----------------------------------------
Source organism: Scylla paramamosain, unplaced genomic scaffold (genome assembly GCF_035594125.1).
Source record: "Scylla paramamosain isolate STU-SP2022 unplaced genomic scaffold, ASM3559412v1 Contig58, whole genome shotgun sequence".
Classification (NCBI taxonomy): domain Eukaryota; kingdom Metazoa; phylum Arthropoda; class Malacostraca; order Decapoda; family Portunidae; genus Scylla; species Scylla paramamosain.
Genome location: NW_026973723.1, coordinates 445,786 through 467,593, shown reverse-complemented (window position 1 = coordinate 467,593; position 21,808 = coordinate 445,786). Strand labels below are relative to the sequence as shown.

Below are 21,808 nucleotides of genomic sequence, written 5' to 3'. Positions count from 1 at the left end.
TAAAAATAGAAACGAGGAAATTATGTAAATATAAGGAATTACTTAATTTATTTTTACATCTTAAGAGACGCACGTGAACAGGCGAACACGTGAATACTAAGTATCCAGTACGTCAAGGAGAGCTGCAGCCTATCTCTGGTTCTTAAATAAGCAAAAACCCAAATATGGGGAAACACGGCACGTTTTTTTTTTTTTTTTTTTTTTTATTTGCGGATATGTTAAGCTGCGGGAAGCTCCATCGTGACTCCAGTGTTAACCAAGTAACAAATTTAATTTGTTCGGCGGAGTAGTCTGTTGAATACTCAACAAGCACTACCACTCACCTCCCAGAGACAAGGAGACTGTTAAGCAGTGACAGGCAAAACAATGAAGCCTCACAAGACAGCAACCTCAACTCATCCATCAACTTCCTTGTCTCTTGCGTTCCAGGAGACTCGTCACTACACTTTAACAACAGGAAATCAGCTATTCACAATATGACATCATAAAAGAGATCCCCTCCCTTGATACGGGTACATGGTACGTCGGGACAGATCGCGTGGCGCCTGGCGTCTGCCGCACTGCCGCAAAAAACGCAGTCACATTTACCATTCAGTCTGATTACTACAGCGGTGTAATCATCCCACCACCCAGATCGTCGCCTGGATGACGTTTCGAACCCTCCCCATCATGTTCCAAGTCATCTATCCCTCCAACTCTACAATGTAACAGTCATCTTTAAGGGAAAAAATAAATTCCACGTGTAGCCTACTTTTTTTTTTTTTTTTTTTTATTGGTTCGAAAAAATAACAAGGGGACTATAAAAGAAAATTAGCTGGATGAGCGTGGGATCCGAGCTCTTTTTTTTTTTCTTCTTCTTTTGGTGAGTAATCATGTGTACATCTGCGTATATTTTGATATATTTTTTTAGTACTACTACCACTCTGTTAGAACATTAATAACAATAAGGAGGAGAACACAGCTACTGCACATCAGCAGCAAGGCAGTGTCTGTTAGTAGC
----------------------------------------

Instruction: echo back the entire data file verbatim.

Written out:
Source organism: Scylla paramamosain, unplaced genomic scaffold (genome assembly GCF_035594125.1).
Source record: "Scylla paramamosain isolate STU-SP2022 unplaced genomic scaffold, ASM3559412v1 Contig58, whole genome shotgun sequence".
Classification (NCBI taxonomy): domain Eukaryota; kingdom Metazoa; phylum Arthropoda; class Malacostraca; order Decapoda; family Portunidae; genus Scylla; species Scylla paramamosain.
Genome location: NW_026973723.1, coordinates 445,786 through 467,593, shown reverse-complemented (window position 1 = coordinate 467,593; position 21,808 = coordinate 445,786). Strand labels below are relative to the sequence as shown.

Below are 21,808 nucleotides of genomic sequence, written 5' to 3'. Positions count from 1 at the left end.
TAAAAATAGAAACGAGGAAATTATGTAAATATAAGGAATTACTTAATTTATTTTTACATCTTAAGAGACGCACGTGAACAGGCGAACACGTGAATACTAAGTATCCAGTACGTCAAGGAGAGCTGCAGCCTATCTCTGGTTCTTAAATAAGCAAAAACCCAAATATGGGGAAACACGGCACGTTTTTTTTTTTTTTTTTTTTTTTATTTGCGGATATGTTAAGCTGCGGGAAGCTCCATCGTGACTCCAGTGTTAACCAAGTAACAAATTTAATTTGTTCGGCGGAGTAGTCTGTTGAATACTCAACAAGCACTACCACTCACCTCCCAGAGACAAGGAGACTGTTAAGCAGTGACAGGCAAAACAATGAAGCCTCACAAGACAGCAACCTCAACTCATCCATCAACTTCCTTGTCTCTTGCGTTCCAGGAGACTCGTCACTACACTTTAACAACAGGAAATCAGCTATTCACAATATGACATCATAAAAGAGATCCCCTCCCTTGATACGGGTACATGGTACGTCGGGACAGATCGCGTGGCGCCTGGCGTCTGCCGCACTGCCGCAAAAAACGCAGTCACATTTACCATTCAGTCTGATTACTACAGCGGTGTAATCATCCCACCACCCAGATCGTCGCCTGGATGACGTTTCGAACCCTCCCCATCATGTTCCAAGTCATCTATCCCTCCAACTCTACAATGTAACAGTCATCTTTAAGGGAAAAAATAAATTCCACGTGTAGCCTACTTTTTTTTTTTTTTTTTTTTATTGGTTCGAAAAAATAACAAGGGGACTATAAAAGAAAATTAGCTGGATGAGCGTGGGATCCGAGCTCTTTTTTTTTTTCTTCTTCTTTTGGTGAGTAATCATGTGTACATCTGCGTATATTTTGATATATTTTTTTAGTACTACTACCACTCTGTTAGAACATTAATAACAATAAGGAGGAGAACACAGCTACTGCACATCAGCAGCAAGGCAGTGTCTGTTAGTAGC